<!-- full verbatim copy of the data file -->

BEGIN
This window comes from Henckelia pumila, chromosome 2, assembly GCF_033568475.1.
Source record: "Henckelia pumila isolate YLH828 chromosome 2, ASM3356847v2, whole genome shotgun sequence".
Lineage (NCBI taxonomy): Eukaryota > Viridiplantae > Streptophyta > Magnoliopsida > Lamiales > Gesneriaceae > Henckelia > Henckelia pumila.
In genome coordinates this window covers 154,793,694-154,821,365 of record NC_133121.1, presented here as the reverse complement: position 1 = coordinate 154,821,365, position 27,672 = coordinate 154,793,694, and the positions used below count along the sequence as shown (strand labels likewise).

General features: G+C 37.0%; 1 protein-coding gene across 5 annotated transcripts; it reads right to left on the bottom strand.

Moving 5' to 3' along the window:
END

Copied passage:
This window comes from Henckelia pumila, chromosome 2, assembly GCF_033568475.1.
Source record: "Henckelia pumila isolate YLH828 chromosome 2, ASM3356847v2, whole genome shotgun sequence".
Lineage (NCBI taxonomy): Eukaryota > Viridiplantae > Streptophyta > Magnoliopsida > Lamiales > Gesneriaceae > Henckelia > Henckelia pumila.
In genome coordinates this window covers 154,793,694-154,821,365 of record NC_133121.1, presented here as the reverse complement: position 1 = coordinate 154,821,365, position 27,672 = coordinate 154,793,694, and the positions used below count along the sequence as shown (strand labels likewise).

General features: G+C 37.0%; 1 protein-coding gene across 5 annotated transcripts; it reads right to left on the bottom strand.

Moving 5' to 3' along the window: